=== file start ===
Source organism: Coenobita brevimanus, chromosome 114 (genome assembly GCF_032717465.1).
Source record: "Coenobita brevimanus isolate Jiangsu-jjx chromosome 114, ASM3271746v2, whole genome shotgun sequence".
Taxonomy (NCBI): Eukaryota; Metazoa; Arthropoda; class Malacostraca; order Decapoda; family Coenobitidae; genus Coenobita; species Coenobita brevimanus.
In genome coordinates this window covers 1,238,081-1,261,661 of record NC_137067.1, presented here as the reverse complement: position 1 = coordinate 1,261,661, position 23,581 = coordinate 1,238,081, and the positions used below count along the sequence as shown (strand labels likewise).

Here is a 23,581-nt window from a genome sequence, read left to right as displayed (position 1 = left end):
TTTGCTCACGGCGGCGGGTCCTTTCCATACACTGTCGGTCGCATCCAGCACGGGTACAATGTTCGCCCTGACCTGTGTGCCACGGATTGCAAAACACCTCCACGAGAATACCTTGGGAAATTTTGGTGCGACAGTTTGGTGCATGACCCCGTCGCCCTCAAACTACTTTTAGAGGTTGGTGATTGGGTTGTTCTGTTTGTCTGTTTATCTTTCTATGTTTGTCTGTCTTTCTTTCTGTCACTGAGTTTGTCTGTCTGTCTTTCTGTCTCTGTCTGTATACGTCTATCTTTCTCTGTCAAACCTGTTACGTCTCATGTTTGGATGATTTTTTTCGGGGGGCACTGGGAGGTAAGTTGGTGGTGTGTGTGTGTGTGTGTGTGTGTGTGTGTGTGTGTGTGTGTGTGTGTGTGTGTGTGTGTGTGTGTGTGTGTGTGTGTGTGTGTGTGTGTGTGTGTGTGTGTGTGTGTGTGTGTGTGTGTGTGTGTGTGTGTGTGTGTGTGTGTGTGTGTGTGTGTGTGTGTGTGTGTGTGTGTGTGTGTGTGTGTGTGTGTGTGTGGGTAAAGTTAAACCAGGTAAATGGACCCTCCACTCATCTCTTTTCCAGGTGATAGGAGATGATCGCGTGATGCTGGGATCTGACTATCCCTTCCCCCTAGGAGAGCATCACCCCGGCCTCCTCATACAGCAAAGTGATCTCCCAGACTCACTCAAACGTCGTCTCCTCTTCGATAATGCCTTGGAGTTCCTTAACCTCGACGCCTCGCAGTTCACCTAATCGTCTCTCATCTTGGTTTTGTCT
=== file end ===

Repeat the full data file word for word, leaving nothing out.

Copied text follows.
Source organism: Coenobita brevimanus, chromosome 114 (genome assembly GCF_032717465.1).
Source record: "Coenobita brevimanus isolate Jiangsu-jjx chromosome 114, ASM3271746v2, whole genome shotgun sequence".
Taxonomy (NCBI): Eukaryota; Metazoa; Arthropoda; class Malacostraca; order Decapoda; family Coenobitidae; genus Coenobita; species Coenobita brevimanus.
In genome coordinates this window covers 1,238,081-1,261,661 of record NC_137067.1, presented here as the reverse complement: position 1 = coordinate 1,261,661, position 23,581 = coordinate 1,238,081, and the positions used below count along the sequence as shown (strand labels likewise).

Here is a 23,581-nt window from a genome sequence, read left to right as displayed (position 1 = left end):
TTTGCTCACGGCGGCGGGTCCTTTCCATACACTGTCGGTCGCATCCAGCACGGGTACAATGTTCGCCCTGACCTGTGTGCCACGGATTGCAAAACACCTCCACGAGAATACCTTGGGAAATTTTGGTGCGACAGTTTGGTGCATGACCCCGTCGCCCTCAAACTACTTTTAGAGGTTGGTGATTGGGTTGTTCTGTTTGTCTGTTTATCTTTCTATGTTTGTCTGTCTTTCTTTCTGTCACTGAGTTTGTCTGTCTGTCTTTCTGTCTCTGTCTGTATACGTCTATCTTTCTCTGTCAAACCTGTTACGTCTCATGTTTGGATGATTTTTTTCGGGGGGCACTGGGAGGTAAGTTGGTGGTGTGTGTGTGTGTGTGTGTGTGTGTGTGTGTGTGTGTGTGTGTGTGTGTGTGTGTGTGTGTGTGTGTGTGTGTGTGTGTGTGTGTGTGTGTGTGTGTGTGTGTGTGTGTGTGTGTGTGTGTGTGTGTGTGTGTGTGTGTGTGTGTGTGTGTGTGTGTGTGTGTGTGTGTGTGTGTGTGTGTGTGTGTGTGTGTGTGGGTAAAGTTAAACCAGGTAAATGGACCCTCCACTCATCTCTTTTCCAGGTGATAGGAGATGATCGCGTGATGCTGGGATCTGACTATCCCTTCCCCCTAGGAGAGCATCACCCCGGCCTCCTCATACAGCAAAGTGATCTCCCAGACTCACTCAAACGTCGTCTCCTCTTCGATAATGCCTTGGAGTTCCTTAACCTCGACGCCTCGCAGTTCACCTAATCGTCTCTCATCTTGGTTTTGTCT